makefilecompilationgnu-make

What causes a conflict between pattern rules in the Makefile below?


Consider the following Makefile as an MWE:

###################################################################
# first bunch
###################################################################
FORTRAN1 = ifort -c
PATH1 = sub/
FILE1 = first.f90
SOURCE1 = $(FILE_TEST:%=$(PATH1)%)
OBJECT1 = $(addprefix lnk/,$(addsuffix .o,$(basename $(FILE1))))
###################################################################
#second bunch
###################################################################
FORTRAN2 = ifort -traceback -c
PATH2 = sub/
FILE2 = second.f90
SOURCE2 = $(FILE2:%=$(PATH2)%)
OBJECT2 = $(addprefix lnk/,$(addsuffix .o,$(basename $(FILE2))))
###################################################################
# first rule
###################################################################
all: $(OBJECT1)
lnk/%.o: $(PATH1)%.f90
   $(FORTRAN1) -o $@ $<
###################################################################
# second rule
###################################################################
all: $(OBJECT2)
lnk/%.o: $(PATH2)%.f90
   $(FORTRAN2) -o $@ $<

When I run this script, the following commands are executed:

ifort -traceback -c -o lnk/first.o sub/first.f90
ifort -traceback -c -o lnk/second.o sub/second.f90

In other words, both the first and second rules use FORTRAN2=ifort -traceback -c, while the first rule should use FORTRAN1=ifort -c. Could you please help me what is responsible for this strange behavior? How can I achieve that $(FORTRAN1)$ should be used by the first rule?

EDIT #1:

Following MadScientist's suggestion, I tried the following:

###################################################################
# first bunch
###################################################################
FORTRAN1 = ifort -c
PATH1 = sub/
FILE1 = first.f90
SOURCE1 = $(FILE_TEST:%=$(PATH1)%)
OBJECT1 = $(addprefix lnk/,$(addsuffix .o,$(basename $(FILE1))))
###################################################################
#second bunch
###################################################################
FORTRAN2 = ifort -traceback -c
PATH2 = sub/
FILE2 = second.f90
SOURCE2 = $(FILE2:%=$(PATH2)%)
OBJECT2 = $(addprefix lnk/,$(addsuffix .o,$(basename $(FILE2))))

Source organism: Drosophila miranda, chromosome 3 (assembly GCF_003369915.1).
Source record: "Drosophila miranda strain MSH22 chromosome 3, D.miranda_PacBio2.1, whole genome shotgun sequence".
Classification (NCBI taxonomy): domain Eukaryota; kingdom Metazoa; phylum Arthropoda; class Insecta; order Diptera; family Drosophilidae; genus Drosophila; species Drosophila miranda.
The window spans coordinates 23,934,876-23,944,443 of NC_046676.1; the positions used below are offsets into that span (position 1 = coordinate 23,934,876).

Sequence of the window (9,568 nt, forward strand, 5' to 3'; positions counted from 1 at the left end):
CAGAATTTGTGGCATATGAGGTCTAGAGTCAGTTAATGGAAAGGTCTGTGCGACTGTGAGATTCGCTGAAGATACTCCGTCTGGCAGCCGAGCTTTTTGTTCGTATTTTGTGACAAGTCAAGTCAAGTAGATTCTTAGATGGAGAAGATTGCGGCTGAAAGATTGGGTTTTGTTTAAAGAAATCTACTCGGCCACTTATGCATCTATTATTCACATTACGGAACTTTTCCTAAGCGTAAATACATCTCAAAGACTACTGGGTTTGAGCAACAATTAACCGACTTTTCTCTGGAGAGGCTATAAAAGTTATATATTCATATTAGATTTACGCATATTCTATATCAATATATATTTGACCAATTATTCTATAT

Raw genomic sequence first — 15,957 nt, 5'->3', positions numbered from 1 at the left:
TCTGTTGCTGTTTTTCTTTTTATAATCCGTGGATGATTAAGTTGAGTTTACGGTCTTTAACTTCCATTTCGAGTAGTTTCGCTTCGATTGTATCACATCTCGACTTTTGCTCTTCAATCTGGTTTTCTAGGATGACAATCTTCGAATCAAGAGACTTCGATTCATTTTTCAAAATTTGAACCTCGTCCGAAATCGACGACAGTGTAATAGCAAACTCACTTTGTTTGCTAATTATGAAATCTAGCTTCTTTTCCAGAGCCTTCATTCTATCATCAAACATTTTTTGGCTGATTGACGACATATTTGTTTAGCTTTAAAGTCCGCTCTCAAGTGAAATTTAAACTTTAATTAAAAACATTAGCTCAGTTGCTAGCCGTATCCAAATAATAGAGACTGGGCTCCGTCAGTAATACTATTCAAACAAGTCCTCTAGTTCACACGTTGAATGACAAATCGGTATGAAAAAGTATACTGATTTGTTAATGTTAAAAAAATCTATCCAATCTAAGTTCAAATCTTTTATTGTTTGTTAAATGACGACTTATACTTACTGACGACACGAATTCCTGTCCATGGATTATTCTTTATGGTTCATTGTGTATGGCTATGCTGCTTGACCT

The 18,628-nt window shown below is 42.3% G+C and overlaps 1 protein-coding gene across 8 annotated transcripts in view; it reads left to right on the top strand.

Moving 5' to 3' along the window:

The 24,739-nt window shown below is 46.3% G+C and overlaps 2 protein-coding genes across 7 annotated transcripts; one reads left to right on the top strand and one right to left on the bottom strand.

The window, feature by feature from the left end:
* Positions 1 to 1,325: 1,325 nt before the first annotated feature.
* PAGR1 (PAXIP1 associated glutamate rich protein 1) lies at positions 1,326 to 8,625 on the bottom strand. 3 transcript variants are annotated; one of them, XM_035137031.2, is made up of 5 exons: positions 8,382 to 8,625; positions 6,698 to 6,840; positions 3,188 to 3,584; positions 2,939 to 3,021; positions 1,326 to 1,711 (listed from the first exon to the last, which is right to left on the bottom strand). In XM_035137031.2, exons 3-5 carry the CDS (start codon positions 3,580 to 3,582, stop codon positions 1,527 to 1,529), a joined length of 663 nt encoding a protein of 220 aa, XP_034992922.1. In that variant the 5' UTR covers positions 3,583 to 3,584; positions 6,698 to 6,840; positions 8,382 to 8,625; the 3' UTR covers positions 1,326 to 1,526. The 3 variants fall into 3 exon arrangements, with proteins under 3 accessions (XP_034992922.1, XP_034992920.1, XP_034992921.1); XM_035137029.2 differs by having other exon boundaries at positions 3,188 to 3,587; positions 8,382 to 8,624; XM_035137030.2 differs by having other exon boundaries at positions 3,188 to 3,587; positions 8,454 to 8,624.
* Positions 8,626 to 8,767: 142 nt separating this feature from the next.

###################################################################
# first rule
###################################################################
$(OBJECT1): lnk/%.o: $(PATH1)%.f90
   $(FORTRAN1) -o $@ $<
###################################################################
# second rule
###################################################################
$(OBJECT2): lnk/%.o: $(PATH2)%.f90
   $(FORTRAN2) -o $@ $<

However, it executes only one (that is, the first) command:

ifort -c -o lnk/first.o sub/first.f90

EDIT #2:

The problem was that I removed the all: targets. The correct file content should be:

###################################################################
# first bunch
###################################################################
FORTRAN1 = ifort -c
PATH1 = sub/
FILE1 = first.f90
SOURCE1 = $(FILE_TEST:%=$(PATH1)%)
OBJECT1 = $(addprefix lnk/,$(addsuffix .o,$(basename $(FILE1))))
###################################################################
#second bunch
###################################################################
FORTRAN2 = ifort -traceback -c
PATH2 = sub/
FILE2 = second.f90
SOURCE2 = $(FILE2:%=$(PATH2)%)
OBJECT2 = $(addprefix lnk/,$(addsuffix .o,$(basename $(FILE2))))
###################################################################
# first rule
###################################################################
all: $(OBJECT1)
$(OBJECT1): lnk/%.o: $(PATH1)%.f90
   $(FORTRAN1) -o $@ $<
###################################################################
# second rule
###################################################################
all: $(OBJECT2)
$(OBJECT2): lnk/%.o: $(PATH2)%.f90
   $(FORTRAN2) -o $@ $<

Solution

  • Make is not a scripting language: it's not the case that make reads the makefile and "executes" it while it is processed. Make reads the entire makefile completely, plus all included files, then after it's done it starts processing.

    There can only be one pattern rule with the same set of targets and prerequisites. In your makefile you have:

    PATH1 = sub/
    
    PATH2 = sub/
    
    lnk/%.o: $(PATH1)%.f90
       ...
    
    lnk/%.o: $(PATH2)%.f90
       ...
    

    Since PATH1 and PATH2 variables have the same value, make sees this:

    lnk/%.o: sub/%.f90
       ...
    
    lnk/%.o: sub/%.f90
       ...
    

    the second rule is identical to the first rule, and so it overwrites it and the first rule is lost. Then after all this parsing is complete, THEN make starts to try to build objects and see which rule should be used to match which target. Since there's only one pattern rule that matches, it's used for all objects.

    There are a few different ways you can do this. One is by using static pattern rules instead of full pattern rules:

    $(OBJECT1) : lnk/%.o: $(PATH1)%.f90
       ...
    
    $(OBJECT2) : lnk/%.o: $(PATH2)%.f90
       ...
    

    Now those rules match only those exact objects.